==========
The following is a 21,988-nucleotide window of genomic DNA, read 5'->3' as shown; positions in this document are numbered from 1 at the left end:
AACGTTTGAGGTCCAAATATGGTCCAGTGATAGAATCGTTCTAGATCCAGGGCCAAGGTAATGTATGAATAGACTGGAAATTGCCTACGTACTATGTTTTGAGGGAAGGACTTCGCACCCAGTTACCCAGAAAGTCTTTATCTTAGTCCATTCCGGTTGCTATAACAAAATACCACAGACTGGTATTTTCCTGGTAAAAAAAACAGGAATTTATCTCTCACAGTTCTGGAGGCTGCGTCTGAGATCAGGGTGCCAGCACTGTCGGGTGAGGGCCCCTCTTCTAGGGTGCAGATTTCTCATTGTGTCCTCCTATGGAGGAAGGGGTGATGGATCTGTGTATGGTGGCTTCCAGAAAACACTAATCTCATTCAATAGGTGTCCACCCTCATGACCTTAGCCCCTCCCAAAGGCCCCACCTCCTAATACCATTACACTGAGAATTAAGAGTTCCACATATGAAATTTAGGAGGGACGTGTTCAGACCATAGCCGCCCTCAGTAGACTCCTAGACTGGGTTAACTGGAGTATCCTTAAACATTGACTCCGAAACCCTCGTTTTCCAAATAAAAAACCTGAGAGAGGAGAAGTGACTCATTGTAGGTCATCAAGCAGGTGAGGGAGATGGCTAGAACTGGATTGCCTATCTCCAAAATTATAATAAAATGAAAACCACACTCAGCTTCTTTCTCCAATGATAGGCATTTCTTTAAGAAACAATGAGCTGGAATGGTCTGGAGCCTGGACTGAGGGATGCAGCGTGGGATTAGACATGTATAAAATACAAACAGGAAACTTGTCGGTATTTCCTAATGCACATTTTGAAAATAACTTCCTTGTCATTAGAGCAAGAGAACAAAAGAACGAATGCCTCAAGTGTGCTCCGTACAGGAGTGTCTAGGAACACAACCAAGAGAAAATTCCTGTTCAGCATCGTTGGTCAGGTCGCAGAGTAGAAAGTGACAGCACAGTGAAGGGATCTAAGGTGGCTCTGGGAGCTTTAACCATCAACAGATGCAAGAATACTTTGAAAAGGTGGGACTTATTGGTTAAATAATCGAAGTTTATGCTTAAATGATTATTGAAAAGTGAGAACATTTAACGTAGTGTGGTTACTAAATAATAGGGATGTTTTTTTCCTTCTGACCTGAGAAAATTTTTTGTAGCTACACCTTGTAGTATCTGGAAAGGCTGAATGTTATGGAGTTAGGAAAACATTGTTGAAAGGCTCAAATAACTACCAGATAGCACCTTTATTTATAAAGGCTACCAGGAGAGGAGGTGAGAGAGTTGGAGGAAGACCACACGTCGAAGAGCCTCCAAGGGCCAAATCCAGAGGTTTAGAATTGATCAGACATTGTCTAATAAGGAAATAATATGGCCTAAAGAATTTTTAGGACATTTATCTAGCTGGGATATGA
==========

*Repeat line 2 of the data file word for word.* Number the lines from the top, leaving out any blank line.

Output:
AACGTTTGAGGTCCAAATATGGTCCAGTGATAGAATCGTTCTAGATCCAGGGCCAAGGTAATGTATGAATAGACTGGAAATTGCCTACGTACTATGTTTTGAGGGAAGGACTTCGCACCCAGTTACCCAGAAAGTCTTTATCTTAGTCCATTCCGGTTGCTATAACAAAATACCACAGACTGGTATTTTCCTGGTAAAAAAAACAGGAATTTATCTCTCACAGTTCTGGAGGCTGCGTCTGAGATCAGGGTGCCAGCACTGTCGGGTGAGGGCCCCTCTTCTAGGGTGCAGATTTCTCATTGTGTCCTCCTATGGAGGAAGGGGTGATGGATCTGTGTATGGTGGCTTCCAGAAAACACTAATCTCATTCAATAGGTGTCCACCCTCATGACCTTAGCCCCTCCCAAAGGCCCCACCTCCTAATACCATTACACTGAGAATTAAGAGTTCCACATATGAAATTTAGGAGGGACGTGTTCAGACCATAGCCGCCCTCAGTAGACTCCTAGACTGGGTTAACTGGAGTATCCTTAAACATTGACTCCGAAACCCTCGTTTTCCAAATAAAAAACCTGAGAGAGGAGAAGTGACTCATTGTAGGTCATCAAGCAGGTGAGGGAGATGGCTAGAACTGGATTGCCTATCTCCAAAATTATAATAAAATGAAAACCACACTCAGCTTCTTTCTCCAATGATAGGCATTTCTTTAAGAAACAATGAGCTGGAATGGTCTGGAGCCTGGACTGAGGGATGCAGCGTGGGATTAGACATGTATAAAATACAAACAGGAAACTTGTCGGTATTTCCTAATGCACATTTTGAAAATAACTTCCTTGTCATTAGAGCAAGAGAACAAAAGAACGAATGCCTCAAGTGTGCTCCGTACAGGAGTGTCTAGGAACACAACCAAGAGAAAATTCCTGTTCAGCATCGTTGGTCAGGTCGCAGAGTAGAAAGTGACAGCACAGTGAAGGGATCTAAGGTGGCTCTGGGAGCTTTAACCATCAACAGATGCAAGAATACTTTGAAAAGGTGGGACTTATTGGTTAAATAATCGAAGTTTATGCTTAAATGATTATTGAAAAGTGAGAACATTTAACGTAGTGTGGTTACTAAATAATAGGGATGTTTTTTTCCTTCTGACCTGAGAAAATTTTTTGTAGCTACACCTTGTAGTATCTGGAAAGGCTGAATGTTATGGAGTTAGGAAAACATTGTTGAAAGGCTCAAATAACTACCAGATAGCACCTTTATTTATAAAGGCTACCAGGAGAGGAGGTGAGAGAGTTGGAGGAAGACCACACGTCGAAGAGCCTCCAAGGGCCAAATCCAGAGGTTTAGAATTGATCAGACATTGTCTAATAAGGAAATAATATGGCCTAAAGAATTTTTAGGACATTTATCTAGCTGGGATATGA